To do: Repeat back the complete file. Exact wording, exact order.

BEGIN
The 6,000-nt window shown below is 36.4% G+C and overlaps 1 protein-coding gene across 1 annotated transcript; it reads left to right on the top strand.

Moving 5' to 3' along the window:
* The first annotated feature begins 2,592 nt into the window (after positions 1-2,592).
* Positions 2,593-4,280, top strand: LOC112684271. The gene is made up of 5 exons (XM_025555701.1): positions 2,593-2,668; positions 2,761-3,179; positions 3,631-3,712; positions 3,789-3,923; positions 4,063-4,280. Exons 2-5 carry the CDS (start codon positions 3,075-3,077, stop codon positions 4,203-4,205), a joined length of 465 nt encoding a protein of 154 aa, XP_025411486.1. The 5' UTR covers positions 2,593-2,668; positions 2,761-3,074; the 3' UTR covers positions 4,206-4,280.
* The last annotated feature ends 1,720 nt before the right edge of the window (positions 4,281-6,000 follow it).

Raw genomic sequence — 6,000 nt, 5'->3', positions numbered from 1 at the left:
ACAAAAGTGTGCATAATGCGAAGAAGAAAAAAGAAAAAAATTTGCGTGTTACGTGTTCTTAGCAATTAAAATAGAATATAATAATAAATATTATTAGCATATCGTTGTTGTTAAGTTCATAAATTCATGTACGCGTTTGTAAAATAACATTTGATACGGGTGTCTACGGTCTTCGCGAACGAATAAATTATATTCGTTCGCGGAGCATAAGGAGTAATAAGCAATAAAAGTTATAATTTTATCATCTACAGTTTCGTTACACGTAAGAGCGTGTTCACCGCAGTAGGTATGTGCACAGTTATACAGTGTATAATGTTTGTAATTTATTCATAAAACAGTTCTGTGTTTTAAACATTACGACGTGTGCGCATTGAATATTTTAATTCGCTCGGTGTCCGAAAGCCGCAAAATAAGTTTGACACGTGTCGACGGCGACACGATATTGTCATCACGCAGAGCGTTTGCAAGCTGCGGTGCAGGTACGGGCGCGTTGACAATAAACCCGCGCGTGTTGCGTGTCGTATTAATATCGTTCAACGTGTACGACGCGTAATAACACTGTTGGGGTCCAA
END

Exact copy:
The 6,000-nt window shown below is 36.4% G+C and overlaps 1 protein-coding gene across 1 annotated transcript; it reads left to right on the top strand.

Moving 5' to 3' along the window:
* The first annotated feature begins 2,592 nt into the window (after positions 1-2,592).
* Positions 2,593-4,280, top strand: LOC112684271. The gene is made up of 5 exons (XM_025555701.1): positions 2,593-2,668; positions 2,761-3,179; positions 3,631-3,712; positions 3,789-3,923; positions 4,063-4,280. Exons 2-5 carry the CDS (start codon positions 3,075-3,077, stop codon positions 4,203-4,205), a joined length of 465 nt encoding a protein of 154 aa, XP_025411486.1. The 5' UTR covers positions 2,593-2,668; positions 2,761-3,074; the 3' UTR covers positions 4,206-4,280.
* The last annotated feature ends 1,720 nt before the right edge of the window (positions 4,281-6,000 follow it).

Raw genomic sequence — 6,000 nt, 5'->3', positions numbered from 1 at the left:
ACAAAAGTGTGCATAATGCGAAGAAGAAAAAAGAAAAAAATTTGCGTGTTACGTGTTCTTAGCAATTAAAATAGAATATAATAATAAATATTATTAGCATATCGTTGTTGTTAAGTTCATAAATTCATGTACGCGTTTGTAAAATAACATTTGATACGGGTGTCTACGGTCTTCGCGAACGAATAAATTATATTCGTTCGCGGAGCATAAGGAGTAATAAGCAATAAAAGTTATAATTTTATCATCTACAGTTTCGTTACACGTAAGAGCGTGTTCACCGCAGTAGGTATGTGCACAGTTATACAGTGTATAATGTTTGTAATTTATTCATAAAACAGTTCTGTGTTTTAAACATTACGACGTGTGCGCATTGAATATTTTAATTCGCTCGGTGTCCGAAAGCCGCAAAATAAGTTTGACACGTGTCGACGGCGACACGATATTGTCATCACGCAGAGCGTTTGCAAGCTGCGGTGCAGGTACGGGCGCGTTGACAATAAACCCGCGCGTGTTGCGTGTCGTATTAATATCGTTCAACGTGTACGACGCGTAATAACACTGTTGGGGTCCAA